A brief history of the AOVDecember 20th, 2014
The original idea for the AOV came from my teaching.
As I tried to explain one technique after another to my students, it became apparent to me that the same basic principles are behind all these techniques.
For instance, the tremolo and scale techniques—two seemingly dissimilar techniques and yet, one can see the same basic principles at work in both of them, principles of lightness, economy, rhythm etc.
It led me to a realization—fundamentals are everything.
And for them to work, all of them must be in place. If you miss but one piece of the puzzle, the entire structure would collapse.
For example, I see some players chasing one fancy technique after another and failing to work on their rhythm. They may develop good finger facility, but because they lack rhythm, they have no control and would rush through their playing.
Or some would obsess over how to hold the hand, at what angle etc, and they would force their hands into unnatural positions and end up with tight and tense bodies that are unable to produce the speed and fluidity they’re looking for.
Yes, fundamentals are everything.
It’s something so obvious and yet strangely enough, I could not find anything written about them.
I found many books on technique, from sports to the martial arts, and many of them actually touch on one or more of these fundamentals, but none addressed them as a group, as a set of essential principles that one have to apply to achieve virtuosity.
So I decided that if no one would do it, that I would have to do it myself.
That was 2003.
Over the years, the book went through many evolutions, from pseudo philosophical discourses to rambling essays on techniques. But none of them was satisfactory, I felt that none of them reflected what I wanted in the book.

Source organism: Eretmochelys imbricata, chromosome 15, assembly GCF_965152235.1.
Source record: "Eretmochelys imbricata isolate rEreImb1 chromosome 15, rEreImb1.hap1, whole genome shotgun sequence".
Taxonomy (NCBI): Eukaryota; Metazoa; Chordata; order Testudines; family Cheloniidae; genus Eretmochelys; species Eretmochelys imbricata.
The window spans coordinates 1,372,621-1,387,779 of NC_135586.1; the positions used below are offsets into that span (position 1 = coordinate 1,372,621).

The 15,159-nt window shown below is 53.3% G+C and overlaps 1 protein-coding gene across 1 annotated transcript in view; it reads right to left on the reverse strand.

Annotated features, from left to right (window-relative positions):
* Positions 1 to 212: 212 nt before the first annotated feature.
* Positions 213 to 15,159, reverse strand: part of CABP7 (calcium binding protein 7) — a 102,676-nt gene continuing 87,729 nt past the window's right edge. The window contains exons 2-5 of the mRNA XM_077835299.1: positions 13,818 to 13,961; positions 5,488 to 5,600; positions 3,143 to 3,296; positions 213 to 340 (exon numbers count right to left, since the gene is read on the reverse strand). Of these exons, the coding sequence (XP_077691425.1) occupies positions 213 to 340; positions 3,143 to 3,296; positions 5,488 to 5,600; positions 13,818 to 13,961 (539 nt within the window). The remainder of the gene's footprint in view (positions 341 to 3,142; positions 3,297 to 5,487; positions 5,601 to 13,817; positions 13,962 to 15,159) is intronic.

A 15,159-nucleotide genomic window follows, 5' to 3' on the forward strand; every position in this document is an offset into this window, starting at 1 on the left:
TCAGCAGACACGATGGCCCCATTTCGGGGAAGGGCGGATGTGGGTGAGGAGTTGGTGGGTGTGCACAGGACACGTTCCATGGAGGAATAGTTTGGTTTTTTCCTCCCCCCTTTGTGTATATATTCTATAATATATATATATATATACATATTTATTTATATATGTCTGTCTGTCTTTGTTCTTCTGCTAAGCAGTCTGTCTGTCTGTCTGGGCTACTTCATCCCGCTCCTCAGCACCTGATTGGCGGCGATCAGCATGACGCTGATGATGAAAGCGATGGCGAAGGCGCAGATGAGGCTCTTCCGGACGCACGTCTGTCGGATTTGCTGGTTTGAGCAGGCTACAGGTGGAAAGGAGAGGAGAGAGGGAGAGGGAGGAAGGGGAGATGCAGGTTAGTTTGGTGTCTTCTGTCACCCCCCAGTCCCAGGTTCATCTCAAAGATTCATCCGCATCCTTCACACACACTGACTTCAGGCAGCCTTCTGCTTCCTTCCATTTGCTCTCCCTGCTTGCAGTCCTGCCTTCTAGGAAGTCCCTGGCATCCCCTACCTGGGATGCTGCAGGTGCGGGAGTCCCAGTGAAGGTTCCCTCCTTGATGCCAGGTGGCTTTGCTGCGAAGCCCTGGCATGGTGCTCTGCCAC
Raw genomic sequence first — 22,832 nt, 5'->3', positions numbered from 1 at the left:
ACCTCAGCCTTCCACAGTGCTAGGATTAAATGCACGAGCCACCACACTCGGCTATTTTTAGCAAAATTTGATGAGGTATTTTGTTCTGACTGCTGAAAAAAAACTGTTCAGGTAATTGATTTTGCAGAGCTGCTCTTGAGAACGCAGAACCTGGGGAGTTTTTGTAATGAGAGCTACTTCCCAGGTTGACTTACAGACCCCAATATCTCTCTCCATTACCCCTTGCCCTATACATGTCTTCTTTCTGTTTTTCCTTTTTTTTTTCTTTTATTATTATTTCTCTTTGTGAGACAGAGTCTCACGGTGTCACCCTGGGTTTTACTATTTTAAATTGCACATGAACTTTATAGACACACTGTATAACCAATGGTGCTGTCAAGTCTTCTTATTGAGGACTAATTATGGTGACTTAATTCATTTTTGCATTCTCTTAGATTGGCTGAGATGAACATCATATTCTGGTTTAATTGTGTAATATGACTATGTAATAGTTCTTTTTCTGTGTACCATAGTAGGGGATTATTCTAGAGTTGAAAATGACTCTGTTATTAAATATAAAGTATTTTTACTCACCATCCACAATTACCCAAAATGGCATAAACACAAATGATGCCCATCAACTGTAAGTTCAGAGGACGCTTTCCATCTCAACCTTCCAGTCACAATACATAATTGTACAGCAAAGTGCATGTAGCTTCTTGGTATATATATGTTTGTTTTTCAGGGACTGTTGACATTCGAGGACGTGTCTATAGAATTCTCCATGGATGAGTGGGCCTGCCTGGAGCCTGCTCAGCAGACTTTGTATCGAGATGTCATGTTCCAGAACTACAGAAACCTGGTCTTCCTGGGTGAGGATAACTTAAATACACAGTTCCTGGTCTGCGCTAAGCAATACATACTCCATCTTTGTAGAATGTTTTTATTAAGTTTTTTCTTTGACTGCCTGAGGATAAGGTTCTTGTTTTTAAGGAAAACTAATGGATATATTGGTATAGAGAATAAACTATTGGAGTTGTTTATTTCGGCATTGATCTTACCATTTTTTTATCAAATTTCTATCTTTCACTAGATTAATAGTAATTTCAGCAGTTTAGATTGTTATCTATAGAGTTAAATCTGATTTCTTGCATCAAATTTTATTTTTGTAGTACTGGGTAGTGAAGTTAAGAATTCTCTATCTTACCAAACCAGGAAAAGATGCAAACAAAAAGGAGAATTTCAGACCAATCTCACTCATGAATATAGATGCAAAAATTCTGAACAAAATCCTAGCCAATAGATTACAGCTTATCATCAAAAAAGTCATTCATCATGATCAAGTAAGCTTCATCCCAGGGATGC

But what did I want in the book?
I had no clue myself.
Then one day, I had a dream. It was one of those early morning waking dreams when you’re halfway between sleep and wakefulness. You know you’re in a dream but somehow you’re unable to wake up.
I dreamed I was in a bookstore and I saw a book on the shelf titled, “The Art of Virtuosity.”
How strange, I thought to myself, that’s the book I’m trying to write.
Then part of me said, take it down, take a good look, and memorize what you see.
So I took the book down from the shelf and what I saw filled me with wonder and amazement. It was a simple book with only a few chapters but each chapter was filled with powerful words of wisdom and advice.
That’s the book you need to write, I told myself. That’s the book you need to write.
And then I woke up.
I decided to rewrite the book from scratch. Over the next two years, I wrote and rewrote the book several times, all the while trying to recall and re-imagine the book I saw in my dream.
In the process, I pared it down from 120 pages to 46 pages, then to 38 pages and in its current (and I think final) form, 37 pages.
In my studio, I have several boxes of notes and scribblings—about seven years worth (and they’re but a fraction of what I really wrote, most of my early drafts ended up in the wastebasket after I had typed them into word documents.)
Three boxes of scribblings and notes and in the end, 37 pages.
I just finished fine-tuning the chapter on rhythm again, and I think with each new revision, I’m finally getting nearer to that vision I saw in my dream.
Some of my friends asked me recently, “Aren’t you tired of writing the same book over and over?”
And I tell them, “How can you get tired of a journey that hasn’t ended yet?”
So how will I know when the book is finally done?
The same way that a good chef knows when the dish is done.
Latest version of the AOV — December 17, 2014: